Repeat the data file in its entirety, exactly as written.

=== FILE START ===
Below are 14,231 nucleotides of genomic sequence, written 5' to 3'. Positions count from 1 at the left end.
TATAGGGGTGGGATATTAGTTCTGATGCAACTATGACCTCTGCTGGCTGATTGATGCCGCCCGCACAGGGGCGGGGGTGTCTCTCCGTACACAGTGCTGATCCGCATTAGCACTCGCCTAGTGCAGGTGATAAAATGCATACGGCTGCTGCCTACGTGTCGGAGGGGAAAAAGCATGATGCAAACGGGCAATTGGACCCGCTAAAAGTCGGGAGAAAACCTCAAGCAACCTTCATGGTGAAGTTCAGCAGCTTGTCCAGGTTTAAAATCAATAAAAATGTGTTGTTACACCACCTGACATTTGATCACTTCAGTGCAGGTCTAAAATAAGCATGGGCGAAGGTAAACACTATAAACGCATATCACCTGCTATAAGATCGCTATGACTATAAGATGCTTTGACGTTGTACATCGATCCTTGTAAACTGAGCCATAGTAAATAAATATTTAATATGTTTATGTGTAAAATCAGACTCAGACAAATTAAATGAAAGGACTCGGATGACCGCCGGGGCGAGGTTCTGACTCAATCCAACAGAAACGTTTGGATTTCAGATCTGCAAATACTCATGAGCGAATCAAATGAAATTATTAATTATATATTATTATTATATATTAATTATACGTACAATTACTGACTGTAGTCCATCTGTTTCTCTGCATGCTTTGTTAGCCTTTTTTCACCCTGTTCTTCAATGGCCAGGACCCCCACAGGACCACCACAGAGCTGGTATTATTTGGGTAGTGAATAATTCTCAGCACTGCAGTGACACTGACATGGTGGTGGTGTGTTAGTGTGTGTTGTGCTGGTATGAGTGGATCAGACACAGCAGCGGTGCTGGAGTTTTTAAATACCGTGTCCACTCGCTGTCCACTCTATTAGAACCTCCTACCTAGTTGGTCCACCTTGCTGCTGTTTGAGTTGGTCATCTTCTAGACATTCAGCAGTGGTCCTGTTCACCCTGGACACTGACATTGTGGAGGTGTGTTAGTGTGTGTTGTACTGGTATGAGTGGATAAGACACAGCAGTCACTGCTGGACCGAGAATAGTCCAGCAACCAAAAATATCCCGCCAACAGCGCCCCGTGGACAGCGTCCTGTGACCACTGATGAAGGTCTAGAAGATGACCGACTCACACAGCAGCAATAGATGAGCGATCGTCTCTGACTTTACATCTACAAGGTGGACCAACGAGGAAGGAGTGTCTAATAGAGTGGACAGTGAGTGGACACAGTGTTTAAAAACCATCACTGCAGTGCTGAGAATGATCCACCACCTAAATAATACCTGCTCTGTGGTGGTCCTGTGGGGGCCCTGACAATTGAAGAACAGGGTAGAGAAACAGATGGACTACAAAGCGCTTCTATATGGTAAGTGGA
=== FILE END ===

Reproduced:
Below are 14,231 nucleotides of genomic sequence, written 5' to 3'. Positions count from 1 at the left end.
TATAGGGGTGGGATATTAGTTCTGATGCAACTATGACCTCTGCTGGCTGATTGATGCCGCCCGCACAGGGGCGGGGGTGTCTCTCCGTACACAGTGCTGATCCGCATTAGCACTCGCCTAGTGCAGGTGATAAAATGCATACGGCTGCTGCCTACGTGTCGGAGGGGAAAAAGCATGATGCAAACGGGCAATTGGACCCGCTAAAAGTCGGGAGAAAACCTCAAGCAACCTTCATGGTGAAGTTCAGCAGCTTGTCCAGGTTTAAAATCAATAAAAATGTGTTGTTACACCACCTGACATTTGATCACTTCAGTGCAGGTCTAAAATAAGCATGGGCGAAGGTAAACACTATAAACGCATATCACCTGCTATAAGATCGCTATGACTATAAGATGCTTTGACGTTGTACATCGATCCTTGTAAACTGAGCCATAGTAAATAAATATTTAATATGTTTATGTGTAAAATCAGACTCAGACAAATTAAATGAAAGGACTCGGATGACCGCCGGGGCGAGGTTCTGACTCAATCCAACAGAAACGTTTGGATTTCAGATCTGCAAATACTCATGAGCGAATCAAATGAAATTATTAATTATATATTATTATTATATATTAATTATACGTACAATTACTGACTGTAGTCCATCTGTTTCTCTGCATGCTTTGTTAGCCTTTTTTCACCCTGTTCTTCAATGGCCAGGACCCCCACAGGACCACCACAGAGCTGGTATTATTTGGGTAGTGAATAATTCTCAGCACTGCAGTGACACTGACATGGTGGTGGTGTGTTAGTGTGTGTTGTGCTGGTATGAGTGGATCAGACACAGCAGCGGTGCTGGAGTTTTTAAATACCGTGTCCACTCGCTGTCCACTCTATTAGAACCTCCTACCTAGTTGGTCCACCTTGCTGCTGTTTGAGTTGGTCATCTTCTAGACATTCAGCAGTGGTCCTGTTCACCCTGGACACTGACATTGTGGAGGTGTGTTAGTGTGTGTTGTACTGGTATGAGTGGATAAGACACAGCAGTCACTGCTGGACCGAGAATAGTCCAGCAACCAAAAATATCCCGCCAACAGCGCCCCGTGGACAGCGTCCTGTGACCACTGATGAAGGTCTAGAAGATGACCGACTCACACAGCAGCAATAGATGAGCGATCGTCTCTGACTTTACATCTACAAGGTGGACCAACGAGGAAGGAGTGTCTAATAGAGTGGACAGTGAGTGGACACAGTGTTTAAAAACCATCACTGCAGTGCTGAGAATGATCCACCACCTAAATAATACCTGCTCTGTGGTGGTCCTGTGGGGGCCCTGACAATTGAAGAACAGGGTAGAGAAACAGATGGACTACAAAGCGCTTCTATATGGTAAGTGGA